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HealthInfo West Coast-Te Tai Poutini


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Measles is caused by a virus. It's very infectious, meaning it spreads very easily.

When someone with measles coughs, sneezes and talks, they release droplets into the air. You can catch measles by breathing in the droplets. You can also catch it from touching an infected surface or object such as a door handle.

People who have not been vaccinated or have a poor immune system have a higher risk of getting measles.

Measles can sometimes cause serious problems such as swelling on the brain (encephalitis), which can cause brain damage. A small number of people will die from this complication.

Symptoms of measles

Symptoms of measles include fever, cough, inflamed red eye (conjunctivitis) and runny nose.

The fever usually starts seven to 18 days after you're exposed to the virus. After two to five days a rash appears, which is red with small, raised bumps. It usually starts behind your neck and ears before spreading to the rest of your body. You can see pictures of the measles rash at DermNet.

Diagnosing measles

If you think you or your tamaiti (child) has measles, phone your general practice team or Healthline (0800-611-116) for advice. Do not visit a general practice or after-hours clinic without calling first as you may risk passing the virus on to others.

Your general practice team may arrange for a throat swab and a blood sample to be tested.

Treating measles

There is no medicine to treat measles. The treatment aims to relieve symptoms. Rest, drink plenty of fluids and use paracetamol or ibuprofen (ask your general practice team or pharmacist for advice) to help with fever and pain.

Phone your general practice team again if your tamaiti becomes very drowsy, confused or unresponsive.

Preventing the spread of measles

If you have measles, you'll be infectious from four full days before the rash appears to four full days after the rash appears.

If you aren't immune and think you may have been exposed to measles, you'll need to stay in isolation for up to 14 days from the time you may have become infected. This means staying home from school or work and having no contact with unimmunised people, including not visiting your general practice team or after-hours clinic. Phone your general practice team or Healthline (0800-611-116) for advice. Do not have any visitors to your home. If others in your household are unimmunised, they will also need to stay in isolation.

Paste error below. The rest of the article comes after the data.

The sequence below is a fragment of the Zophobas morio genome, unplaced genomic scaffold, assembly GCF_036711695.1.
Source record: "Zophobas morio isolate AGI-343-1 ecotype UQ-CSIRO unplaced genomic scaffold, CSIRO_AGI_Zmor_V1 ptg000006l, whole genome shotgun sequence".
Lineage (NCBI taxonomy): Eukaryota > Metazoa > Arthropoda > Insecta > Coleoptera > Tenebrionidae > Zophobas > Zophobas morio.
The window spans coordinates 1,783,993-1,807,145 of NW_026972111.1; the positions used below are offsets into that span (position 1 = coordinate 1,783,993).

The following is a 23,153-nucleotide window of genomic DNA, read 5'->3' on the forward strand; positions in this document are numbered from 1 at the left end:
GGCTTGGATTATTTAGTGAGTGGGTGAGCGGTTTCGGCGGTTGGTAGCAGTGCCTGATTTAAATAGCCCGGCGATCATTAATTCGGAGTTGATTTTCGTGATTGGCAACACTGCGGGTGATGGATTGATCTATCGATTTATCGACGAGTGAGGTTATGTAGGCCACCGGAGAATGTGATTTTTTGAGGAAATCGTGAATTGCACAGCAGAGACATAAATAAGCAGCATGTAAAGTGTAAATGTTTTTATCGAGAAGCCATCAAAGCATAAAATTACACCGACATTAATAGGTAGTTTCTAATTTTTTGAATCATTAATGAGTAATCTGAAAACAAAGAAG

To find out if you need to stay in isolation and for how long, check the measles quarantine calculator.

For more information on managing in isolation, see Quarantine & isolation.

Preventing measles

Vaccination is the best way to prevent measles. The MMR vaccine is used to prevent measles, mumps and rubella. Tamariki (children) receive this vaccine at 12 months and 15 months as part of the National Immunisation Schedule. Immunisation is 99% effective after the second dose.

People born before 1969 have usually had measles and are considered immune.

From 1969 to 1992, tamariki were only given a single dose of the measles vaccine. If you were born in this period, you're more at risk of catching measles and are eligible for a second funded measles vaccine through your general practice.

Measles during pregnancy

Pregnant women who become ill with measles during pregnancy are at risk of miscarriage, going into labour early and having pēpi (babies) with low birth weights.

If you're pregnant and think you may have measles or if you've come into contact with someone with measles, call your general practice team or lead maternity carer as soon as possible.

Pregnant women shouldn't get the measles vaccine during pregnancy, but close contacts of pregnant women should be vaccinated to help protect both the mother and unborn baby from exposure. Read more about measles and pregnancy.

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Written by HealthInfo clinical advisers. (Measles during pregnancy information adapted from Healthify He Puna Wairoa). Last reviewed May 2022.


See also:

Eating and drinking when you're unwell

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